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desirest truth in the inward parts." 1 Sam. xvi, 7. " Man looketh on the outward appearance, but the Lord looketh on the heart." Psalm xi. 7. "His countenance doth behold the upright." But these texts speak of a gracious sincerity. Those spoken of, Jer. iv. 2, that "sware, The Lord liveth, in truth, in judgment, and righteousness," were gracious persons, who had a thorough conversion to God, as appears by the preceding verse, "If thou wilt return, O Israel, saith the Lord, return unto me;" i. e. Do not do as Judah was charged with doing in the foregoing chapter, verse 10- "Judah hath not turned unto me with her whole heart, but feignedly." Do not do thus, but if thou wilt return, return unto me." And then it is added in the second verse," And thou shalt swear, The Lord liveth, in truth," &c.; that is, then your profession of religion will be worth regarding, you will be indeed what you pretend to be, you will be Israelites indeed, in whose profession is no guile. They who said, The Lord liveth, in truth, in judgment, and in righteousness; said the Lord liveth, as David did, Psalm xviii. 46. "The Lord liveth, and blessed be my Rock." And as the apostle says he did, 1 Tim. iv. 10. "We trust in the living God, who is the Saviour of all men, specially of those that believe." And as he would have Timothy exhort rich men to do, chap. vi. 17. "That they trust not in uncertain riches, but in the living God." When the apostle speaks of a profession of our faith in Christ, as one duty which all Christians ought to perform, as they seek salvation, it is the profession of a saving faith. His words plainly imply it: "If thou shalt confess with thy mouth the Lord Jesus, and shalt believe in thine heart that God hath raised him from the dead, thou shalt be saved." The faith which was to be professed with the mouth, was the same which the apostle speaks of as in the heart, but that is saving faith. The latter is yet plainer in the following words "for with the heart man believeth unto righteousness, and with the mouth confession is made unto salvation." Believing unto righteousness is saving faith; but it is evidently the same faith which is spoken of, as professed with the mouth, in the next words in the same sentence. And that the Gentiles, in professing the Christian religion, or swearing to Christ, should profess saving faith, is implied, Isaiah xlv. 23, 24.- Every tongue shall swear; surely shall one say, In the Lord have I righteousness and strength :" i. e. should profess entirely to depend on Christ's righteousness and strength.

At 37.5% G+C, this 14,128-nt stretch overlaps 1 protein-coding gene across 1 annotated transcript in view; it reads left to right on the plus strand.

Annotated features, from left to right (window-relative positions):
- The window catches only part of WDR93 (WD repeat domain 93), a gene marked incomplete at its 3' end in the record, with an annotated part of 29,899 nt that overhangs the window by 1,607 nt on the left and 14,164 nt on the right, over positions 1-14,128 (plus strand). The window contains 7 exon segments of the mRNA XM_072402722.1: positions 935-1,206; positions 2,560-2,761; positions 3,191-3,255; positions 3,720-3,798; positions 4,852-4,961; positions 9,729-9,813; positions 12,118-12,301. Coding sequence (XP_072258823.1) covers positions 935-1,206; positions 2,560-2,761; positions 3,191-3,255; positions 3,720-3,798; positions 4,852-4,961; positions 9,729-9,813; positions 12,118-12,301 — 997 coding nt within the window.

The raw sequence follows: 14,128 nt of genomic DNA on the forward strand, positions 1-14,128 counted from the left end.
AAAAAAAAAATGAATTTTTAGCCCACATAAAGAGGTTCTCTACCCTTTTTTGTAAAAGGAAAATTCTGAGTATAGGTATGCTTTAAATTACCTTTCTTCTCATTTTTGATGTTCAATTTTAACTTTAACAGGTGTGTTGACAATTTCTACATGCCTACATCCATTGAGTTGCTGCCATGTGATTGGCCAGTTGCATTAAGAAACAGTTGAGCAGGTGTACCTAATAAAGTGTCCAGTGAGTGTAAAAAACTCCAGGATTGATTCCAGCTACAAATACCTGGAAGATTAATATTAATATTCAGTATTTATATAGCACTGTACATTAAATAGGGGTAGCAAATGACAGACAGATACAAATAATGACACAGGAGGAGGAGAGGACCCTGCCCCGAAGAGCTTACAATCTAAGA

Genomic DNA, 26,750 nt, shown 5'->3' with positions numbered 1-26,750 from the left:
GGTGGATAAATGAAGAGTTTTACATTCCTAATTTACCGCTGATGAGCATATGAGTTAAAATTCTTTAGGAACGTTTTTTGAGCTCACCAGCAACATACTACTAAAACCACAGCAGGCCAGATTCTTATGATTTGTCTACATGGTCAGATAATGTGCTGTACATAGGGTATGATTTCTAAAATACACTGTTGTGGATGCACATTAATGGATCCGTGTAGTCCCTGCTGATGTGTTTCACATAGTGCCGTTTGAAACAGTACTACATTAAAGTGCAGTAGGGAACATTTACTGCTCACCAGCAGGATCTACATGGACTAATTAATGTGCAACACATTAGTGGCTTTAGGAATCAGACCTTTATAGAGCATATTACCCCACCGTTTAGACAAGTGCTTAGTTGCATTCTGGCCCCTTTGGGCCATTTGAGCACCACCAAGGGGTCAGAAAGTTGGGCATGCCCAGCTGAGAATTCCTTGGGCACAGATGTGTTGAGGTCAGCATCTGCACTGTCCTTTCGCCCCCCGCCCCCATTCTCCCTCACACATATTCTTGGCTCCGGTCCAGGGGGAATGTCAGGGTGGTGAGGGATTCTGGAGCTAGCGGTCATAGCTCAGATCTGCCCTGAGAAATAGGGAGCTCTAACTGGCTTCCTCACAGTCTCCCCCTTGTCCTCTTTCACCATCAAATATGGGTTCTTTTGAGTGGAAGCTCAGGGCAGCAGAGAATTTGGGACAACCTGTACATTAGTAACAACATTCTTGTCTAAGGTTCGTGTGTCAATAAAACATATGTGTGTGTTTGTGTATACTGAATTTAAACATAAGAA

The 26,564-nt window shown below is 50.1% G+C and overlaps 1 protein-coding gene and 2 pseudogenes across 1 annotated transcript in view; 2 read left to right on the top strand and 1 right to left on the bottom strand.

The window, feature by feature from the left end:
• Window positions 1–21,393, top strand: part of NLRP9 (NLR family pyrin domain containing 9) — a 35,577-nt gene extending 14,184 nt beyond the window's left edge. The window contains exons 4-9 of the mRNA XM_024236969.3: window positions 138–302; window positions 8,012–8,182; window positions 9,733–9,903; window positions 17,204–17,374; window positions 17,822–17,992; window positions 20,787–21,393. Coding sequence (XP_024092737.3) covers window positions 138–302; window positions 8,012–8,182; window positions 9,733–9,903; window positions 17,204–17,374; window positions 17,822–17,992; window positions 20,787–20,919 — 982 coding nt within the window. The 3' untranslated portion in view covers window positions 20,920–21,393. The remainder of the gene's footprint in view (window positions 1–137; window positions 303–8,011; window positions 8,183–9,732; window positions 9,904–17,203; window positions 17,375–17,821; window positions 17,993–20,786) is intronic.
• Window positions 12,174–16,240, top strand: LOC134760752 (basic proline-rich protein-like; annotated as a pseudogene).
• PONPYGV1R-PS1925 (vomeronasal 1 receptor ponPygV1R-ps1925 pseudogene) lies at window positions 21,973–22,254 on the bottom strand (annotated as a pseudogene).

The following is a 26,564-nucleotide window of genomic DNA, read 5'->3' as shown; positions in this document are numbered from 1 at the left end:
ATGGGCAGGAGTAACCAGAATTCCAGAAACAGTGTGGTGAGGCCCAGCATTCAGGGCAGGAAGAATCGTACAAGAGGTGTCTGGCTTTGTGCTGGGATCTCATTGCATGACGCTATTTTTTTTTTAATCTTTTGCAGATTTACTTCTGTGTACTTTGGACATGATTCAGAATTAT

For persons merely to promise, that they will believe in Christ, or that they will hereafter comply with the conditions and duties of the covenant of grace, is not to own that covenant. Such persons do not profess now to enter into the covenant of

grace with Christ, or into the relation of that covenant to Christ. All they do at present, is to say, they will do it hereafter; they profess, that they will hereafter obey that command of God, to believe on the name of his Son Jesus Christ. But what is such a profession good for, and what credit is to be given to such promises of future obedience; when at the same time they pretend no other at present, than to live and continue in rebellion against those great commands which give no allowance or licence for delay? They who do thus, instead of properly owning the covenant, do rather for the present visibly reject it. It is not unusual, in some churches, where the doctrine I oppose has been established, for persons at the same time that they come into the church, and pretend to own the covenant, freely to declare to their neighbours, they have no imagination that they have any true faith in Christ, or love to him. Such persons, instead of being professedly united to Christ, in the union of the covenant of grace, are rather visibly destitute of the love of Christ; and so, instead of being qualified for admission to the Lord's supper, are rather exposed to that denunciation of the apostle, 1 Cor. xvi. 22. "If any man love not the Lord Jesus Christ; let him be Anathema Maranatha."